.  For more information on the Foundation Workshop, visit our website www.lafleurplantscapes.com and click on 'Atelier'. For questions or to sign up for the workshop email: mica@lafleurplantscapes.com

March Plant of the Month: Native Grasses

Ah, we do love green lawns don't we? It seems that those of us who have transplanted from colder climates can shake off all the old winter habits pretty quickly; we adapt to bright sunshine and water conservation; we even begin to develop an affection for cacti. But we cannot seem to leave grassy lawns up north where they belong...or do they? There are many wonderful ornamental grasses that are native, and therefore non-invasive, to our desert region. Among these native grasses are varieties like Blue and Sideoats Grama, Indian Ricegrass, and Plains Bristlegrass, just to name a few. These grasses won't act or look like grasses grown in northern climate. You may be familiar with lush lawns grown from Bluegrass and Fescue; great grasses, but totally inappropriate for our climate. So is there a way to blend our love of a green lawn while still caring for our delicate ecosystem? Yes, I think there is. With a little imagination, native grasses can be incorporated into your garden space to create a green, rich space you can enjoy all year round. Instead of growing a traditional rectangular or square lawn of grass, consider blending ornamental native grasses with patches of succulent ground cover and decorative rock. The effect will bring some comfort of home and enhance the beauty of our desert all at the same time.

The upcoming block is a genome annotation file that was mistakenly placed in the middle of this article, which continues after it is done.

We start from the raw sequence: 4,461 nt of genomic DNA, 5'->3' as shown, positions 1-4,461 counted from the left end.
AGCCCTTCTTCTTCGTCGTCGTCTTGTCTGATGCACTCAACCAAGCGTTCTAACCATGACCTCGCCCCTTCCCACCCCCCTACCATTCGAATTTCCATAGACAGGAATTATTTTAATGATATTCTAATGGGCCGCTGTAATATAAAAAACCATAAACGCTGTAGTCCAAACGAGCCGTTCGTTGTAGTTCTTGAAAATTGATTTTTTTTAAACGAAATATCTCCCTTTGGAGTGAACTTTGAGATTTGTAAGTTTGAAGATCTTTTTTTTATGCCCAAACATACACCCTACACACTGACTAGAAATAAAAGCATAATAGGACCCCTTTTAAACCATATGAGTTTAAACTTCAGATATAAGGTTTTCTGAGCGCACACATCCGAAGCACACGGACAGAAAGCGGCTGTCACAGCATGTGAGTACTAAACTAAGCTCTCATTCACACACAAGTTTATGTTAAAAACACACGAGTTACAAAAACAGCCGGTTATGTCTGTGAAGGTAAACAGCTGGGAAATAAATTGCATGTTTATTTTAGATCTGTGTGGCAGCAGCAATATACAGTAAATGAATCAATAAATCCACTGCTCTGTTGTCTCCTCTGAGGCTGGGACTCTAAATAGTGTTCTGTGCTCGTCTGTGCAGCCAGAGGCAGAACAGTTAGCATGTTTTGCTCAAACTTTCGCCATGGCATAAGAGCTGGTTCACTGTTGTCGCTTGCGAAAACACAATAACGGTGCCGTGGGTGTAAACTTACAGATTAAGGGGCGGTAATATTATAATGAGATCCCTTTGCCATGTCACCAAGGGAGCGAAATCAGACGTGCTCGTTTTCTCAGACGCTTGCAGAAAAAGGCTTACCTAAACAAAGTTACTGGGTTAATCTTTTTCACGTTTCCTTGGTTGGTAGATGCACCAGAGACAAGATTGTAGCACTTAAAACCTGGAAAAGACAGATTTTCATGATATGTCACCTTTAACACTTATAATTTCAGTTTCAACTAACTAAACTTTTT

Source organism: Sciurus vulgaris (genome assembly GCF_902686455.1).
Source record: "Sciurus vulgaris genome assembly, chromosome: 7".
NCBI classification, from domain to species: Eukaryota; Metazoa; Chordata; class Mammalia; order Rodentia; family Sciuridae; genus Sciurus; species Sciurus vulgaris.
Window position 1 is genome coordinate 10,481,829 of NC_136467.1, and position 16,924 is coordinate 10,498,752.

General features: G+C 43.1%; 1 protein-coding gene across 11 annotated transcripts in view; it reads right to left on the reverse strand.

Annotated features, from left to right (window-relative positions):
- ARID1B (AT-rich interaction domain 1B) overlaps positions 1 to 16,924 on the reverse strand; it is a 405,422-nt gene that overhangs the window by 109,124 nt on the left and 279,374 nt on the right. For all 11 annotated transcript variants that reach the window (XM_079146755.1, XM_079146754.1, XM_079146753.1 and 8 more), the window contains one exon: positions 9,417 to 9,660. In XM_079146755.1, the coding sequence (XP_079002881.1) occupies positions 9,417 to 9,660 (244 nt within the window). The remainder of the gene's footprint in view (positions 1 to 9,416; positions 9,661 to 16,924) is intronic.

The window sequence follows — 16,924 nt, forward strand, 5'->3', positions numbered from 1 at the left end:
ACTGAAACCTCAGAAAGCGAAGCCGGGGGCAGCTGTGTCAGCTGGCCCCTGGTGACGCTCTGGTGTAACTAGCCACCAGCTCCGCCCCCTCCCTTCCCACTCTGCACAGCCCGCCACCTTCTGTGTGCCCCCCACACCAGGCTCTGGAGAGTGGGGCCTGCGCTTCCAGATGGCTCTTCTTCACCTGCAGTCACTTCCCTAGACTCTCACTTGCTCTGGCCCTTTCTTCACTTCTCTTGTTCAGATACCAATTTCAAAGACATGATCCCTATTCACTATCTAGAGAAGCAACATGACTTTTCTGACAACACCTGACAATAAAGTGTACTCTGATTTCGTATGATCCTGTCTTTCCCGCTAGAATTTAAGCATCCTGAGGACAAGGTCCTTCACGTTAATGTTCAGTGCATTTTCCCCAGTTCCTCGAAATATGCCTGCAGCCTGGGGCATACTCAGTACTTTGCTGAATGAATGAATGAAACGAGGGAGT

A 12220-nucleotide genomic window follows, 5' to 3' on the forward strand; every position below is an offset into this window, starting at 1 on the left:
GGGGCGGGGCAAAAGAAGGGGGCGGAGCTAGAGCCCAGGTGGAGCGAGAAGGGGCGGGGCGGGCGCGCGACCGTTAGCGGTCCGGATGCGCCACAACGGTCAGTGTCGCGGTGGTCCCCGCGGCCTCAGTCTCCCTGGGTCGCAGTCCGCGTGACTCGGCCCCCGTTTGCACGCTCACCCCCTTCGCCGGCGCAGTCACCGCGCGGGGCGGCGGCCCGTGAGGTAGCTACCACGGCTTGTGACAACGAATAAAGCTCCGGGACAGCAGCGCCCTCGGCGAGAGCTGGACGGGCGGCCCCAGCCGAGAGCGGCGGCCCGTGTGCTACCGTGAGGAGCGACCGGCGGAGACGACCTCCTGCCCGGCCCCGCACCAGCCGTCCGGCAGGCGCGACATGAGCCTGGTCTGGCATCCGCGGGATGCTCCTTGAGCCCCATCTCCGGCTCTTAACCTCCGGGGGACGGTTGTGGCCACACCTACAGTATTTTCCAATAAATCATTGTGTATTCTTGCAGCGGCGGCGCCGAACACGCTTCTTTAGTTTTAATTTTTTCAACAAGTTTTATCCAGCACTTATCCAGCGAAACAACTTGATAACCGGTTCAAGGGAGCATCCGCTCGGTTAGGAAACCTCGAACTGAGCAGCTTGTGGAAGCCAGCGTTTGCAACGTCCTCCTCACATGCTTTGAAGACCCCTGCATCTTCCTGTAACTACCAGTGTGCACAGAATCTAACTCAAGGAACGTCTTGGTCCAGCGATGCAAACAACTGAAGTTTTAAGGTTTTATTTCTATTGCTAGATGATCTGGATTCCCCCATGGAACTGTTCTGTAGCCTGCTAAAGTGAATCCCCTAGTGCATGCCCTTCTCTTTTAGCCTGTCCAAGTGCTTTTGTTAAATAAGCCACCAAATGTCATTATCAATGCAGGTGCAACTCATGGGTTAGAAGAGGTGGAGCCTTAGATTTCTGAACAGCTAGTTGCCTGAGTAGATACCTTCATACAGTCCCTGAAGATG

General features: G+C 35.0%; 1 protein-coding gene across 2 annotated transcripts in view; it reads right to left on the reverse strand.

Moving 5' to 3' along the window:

La Fleur Plantscapes + Fresh Flora would love to help you learn how to incorporate native grasses and other native plants into your garden space. Contact me today for a free consultation. I look forward to helping you create the plantscape of your dreams.

Winter Garden (Part 1): Edibles